- A degree from an accredited school is generally recognized nation-wide.
- Degrees, licensure, and professional affiliations often imply qualifications to the general client market, and can be beneficial in soliciting design clients at any level or position in the industry.
- Some niche job markets in design consider only applicants who have a four year degree from an accredited school, which can open doors for specific micro-markets and specialized skills/interests.
- The American Society of Interior Designers (ASID) does require NCIDQ certification for professional members. Certification requirements for Allied ASID membership are much less.
Things to consider:
- Number of years required to complete degree requirements (2-4 yrs)
- Cost of tuition & fees (about $15-25,000/yr), plus room/board while in school
- Florida’s legal requirements for two years of work to be supervised by a licensee after the degree is complete. This generally qualifies the graduate to sit for the National Council for Interior Design Qualifications examination which is offered bi-annually in various locations. NCIDQ certification is required for licensure in Florida by the Board of Architecture.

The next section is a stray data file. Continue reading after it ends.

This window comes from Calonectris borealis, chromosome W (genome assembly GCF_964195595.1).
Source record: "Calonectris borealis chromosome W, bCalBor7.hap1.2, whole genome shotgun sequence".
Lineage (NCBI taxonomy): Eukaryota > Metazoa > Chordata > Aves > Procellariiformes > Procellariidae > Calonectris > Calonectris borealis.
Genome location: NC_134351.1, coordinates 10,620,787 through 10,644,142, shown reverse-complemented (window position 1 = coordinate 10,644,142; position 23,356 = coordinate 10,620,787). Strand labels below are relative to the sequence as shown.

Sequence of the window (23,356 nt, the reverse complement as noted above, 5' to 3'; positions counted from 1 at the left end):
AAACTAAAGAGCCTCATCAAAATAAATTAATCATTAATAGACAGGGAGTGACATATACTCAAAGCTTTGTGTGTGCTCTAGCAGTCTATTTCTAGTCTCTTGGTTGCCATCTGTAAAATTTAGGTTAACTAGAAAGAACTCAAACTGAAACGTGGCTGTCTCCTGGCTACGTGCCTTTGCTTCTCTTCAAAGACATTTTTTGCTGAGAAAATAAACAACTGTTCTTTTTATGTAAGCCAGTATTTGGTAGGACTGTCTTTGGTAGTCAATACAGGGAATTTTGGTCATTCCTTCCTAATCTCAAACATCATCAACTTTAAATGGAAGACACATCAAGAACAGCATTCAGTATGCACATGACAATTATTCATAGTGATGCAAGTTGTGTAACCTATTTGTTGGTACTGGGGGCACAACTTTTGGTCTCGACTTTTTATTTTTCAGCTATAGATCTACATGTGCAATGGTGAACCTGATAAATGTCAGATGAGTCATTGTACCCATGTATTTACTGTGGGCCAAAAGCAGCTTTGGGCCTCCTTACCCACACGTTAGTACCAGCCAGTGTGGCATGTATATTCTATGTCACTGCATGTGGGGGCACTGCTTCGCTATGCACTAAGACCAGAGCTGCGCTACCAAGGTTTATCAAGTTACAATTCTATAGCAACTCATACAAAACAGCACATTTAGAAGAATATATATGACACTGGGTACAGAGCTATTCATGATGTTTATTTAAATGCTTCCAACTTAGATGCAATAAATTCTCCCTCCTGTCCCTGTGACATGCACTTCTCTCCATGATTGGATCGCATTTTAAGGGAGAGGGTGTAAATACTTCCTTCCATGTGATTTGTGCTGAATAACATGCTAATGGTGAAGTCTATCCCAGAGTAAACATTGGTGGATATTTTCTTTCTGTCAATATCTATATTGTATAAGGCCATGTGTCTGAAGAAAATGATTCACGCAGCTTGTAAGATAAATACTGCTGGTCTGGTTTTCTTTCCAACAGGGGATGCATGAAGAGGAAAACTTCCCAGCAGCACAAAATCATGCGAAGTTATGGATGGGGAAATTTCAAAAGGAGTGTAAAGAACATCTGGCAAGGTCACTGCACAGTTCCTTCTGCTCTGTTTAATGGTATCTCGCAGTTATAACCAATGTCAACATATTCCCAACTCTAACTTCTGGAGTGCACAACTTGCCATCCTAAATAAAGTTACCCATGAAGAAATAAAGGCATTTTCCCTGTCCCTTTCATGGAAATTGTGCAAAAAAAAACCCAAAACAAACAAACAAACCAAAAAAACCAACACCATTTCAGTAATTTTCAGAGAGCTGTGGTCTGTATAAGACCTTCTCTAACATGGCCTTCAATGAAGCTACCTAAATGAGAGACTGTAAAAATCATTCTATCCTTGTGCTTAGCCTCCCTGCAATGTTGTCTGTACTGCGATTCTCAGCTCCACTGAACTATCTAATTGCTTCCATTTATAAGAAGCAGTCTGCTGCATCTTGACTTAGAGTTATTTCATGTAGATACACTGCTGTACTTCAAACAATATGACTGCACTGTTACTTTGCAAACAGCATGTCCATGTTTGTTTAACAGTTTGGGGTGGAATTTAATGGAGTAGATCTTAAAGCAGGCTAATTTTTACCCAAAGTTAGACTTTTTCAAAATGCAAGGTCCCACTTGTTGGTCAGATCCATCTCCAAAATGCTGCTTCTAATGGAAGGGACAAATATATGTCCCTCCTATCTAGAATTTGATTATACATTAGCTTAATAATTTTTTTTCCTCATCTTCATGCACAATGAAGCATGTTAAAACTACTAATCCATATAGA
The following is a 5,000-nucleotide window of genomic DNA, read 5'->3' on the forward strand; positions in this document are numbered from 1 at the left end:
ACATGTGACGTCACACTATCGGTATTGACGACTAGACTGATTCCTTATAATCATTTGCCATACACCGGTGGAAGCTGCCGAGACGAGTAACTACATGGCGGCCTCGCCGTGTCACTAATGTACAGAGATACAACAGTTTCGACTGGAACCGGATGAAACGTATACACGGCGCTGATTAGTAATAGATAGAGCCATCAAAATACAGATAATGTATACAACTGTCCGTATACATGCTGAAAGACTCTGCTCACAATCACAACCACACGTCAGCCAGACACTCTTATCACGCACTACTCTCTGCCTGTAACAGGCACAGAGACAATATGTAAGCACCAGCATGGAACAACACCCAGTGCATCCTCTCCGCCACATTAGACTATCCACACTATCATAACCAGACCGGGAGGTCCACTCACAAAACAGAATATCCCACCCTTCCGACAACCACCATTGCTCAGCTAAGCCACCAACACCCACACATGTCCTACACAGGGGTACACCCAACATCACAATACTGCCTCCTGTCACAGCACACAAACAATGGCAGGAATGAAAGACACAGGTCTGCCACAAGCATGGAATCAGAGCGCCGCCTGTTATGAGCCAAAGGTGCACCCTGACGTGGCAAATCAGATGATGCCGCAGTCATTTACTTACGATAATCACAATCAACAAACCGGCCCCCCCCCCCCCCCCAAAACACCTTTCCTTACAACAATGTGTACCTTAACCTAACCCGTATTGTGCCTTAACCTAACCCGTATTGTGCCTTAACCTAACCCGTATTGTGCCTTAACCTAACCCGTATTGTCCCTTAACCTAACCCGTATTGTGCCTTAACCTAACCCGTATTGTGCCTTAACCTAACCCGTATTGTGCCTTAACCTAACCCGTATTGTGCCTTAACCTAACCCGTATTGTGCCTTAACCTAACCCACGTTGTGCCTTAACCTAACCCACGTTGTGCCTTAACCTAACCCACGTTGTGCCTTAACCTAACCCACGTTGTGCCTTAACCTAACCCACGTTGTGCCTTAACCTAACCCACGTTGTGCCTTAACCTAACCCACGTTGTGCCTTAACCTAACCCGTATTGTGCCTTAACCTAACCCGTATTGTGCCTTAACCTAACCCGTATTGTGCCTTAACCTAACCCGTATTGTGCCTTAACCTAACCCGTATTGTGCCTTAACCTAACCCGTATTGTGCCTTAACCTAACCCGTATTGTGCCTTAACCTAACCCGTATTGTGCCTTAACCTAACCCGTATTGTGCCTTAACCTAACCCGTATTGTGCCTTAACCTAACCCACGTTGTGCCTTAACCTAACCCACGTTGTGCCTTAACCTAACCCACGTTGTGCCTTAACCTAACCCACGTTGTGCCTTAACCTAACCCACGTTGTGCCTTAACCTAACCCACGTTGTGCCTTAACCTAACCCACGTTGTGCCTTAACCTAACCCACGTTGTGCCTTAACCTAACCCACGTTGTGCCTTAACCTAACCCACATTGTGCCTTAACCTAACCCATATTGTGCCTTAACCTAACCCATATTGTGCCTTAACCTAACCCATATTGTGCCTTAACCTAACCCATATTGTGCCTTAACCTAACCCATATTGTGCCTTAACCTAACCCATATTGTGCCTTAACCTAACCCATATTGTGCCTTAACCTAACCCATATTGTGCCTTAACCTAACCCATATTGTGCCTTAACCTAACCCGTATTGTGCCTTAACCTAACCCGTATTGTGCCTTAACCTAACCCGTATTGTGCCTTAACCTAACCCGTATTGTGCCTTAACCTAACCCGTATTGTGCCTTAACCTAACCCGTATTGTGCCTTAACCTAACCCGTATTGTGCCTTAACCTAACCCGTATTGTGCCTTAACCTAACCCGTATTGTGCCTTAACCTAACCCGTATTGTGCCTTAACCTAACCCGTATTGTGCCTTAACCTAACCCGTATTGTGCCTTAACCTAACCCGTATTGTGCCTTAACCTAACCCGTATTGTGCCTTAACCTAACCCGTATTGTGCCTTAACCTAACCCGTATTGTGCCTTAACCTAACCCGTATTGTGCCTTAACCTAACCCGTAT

- Job opportunities in the area in which you plan to live/practice. What is the job market today? How many commercial designers are currently being trained in local schools? How much future commercial work is projected in your area (new and re-modeling)? Could you be employed today if educated and certified, and for what sort of position? What are the opportunities for career advancement?
- An ID degree generally does not educate the student on how to actually make a design plan come to fruition (supervising contractors, instructing fabricators, coordinating tradesmen and installers, and planning the installation), nor do they prepare the graduate on best business practices, effective marketing, and back office processes necessary for any profitable business. In a good design firm, that support is available. To achieve long-term success, someone has to make it happen because all professional design operations are basically sales organizations.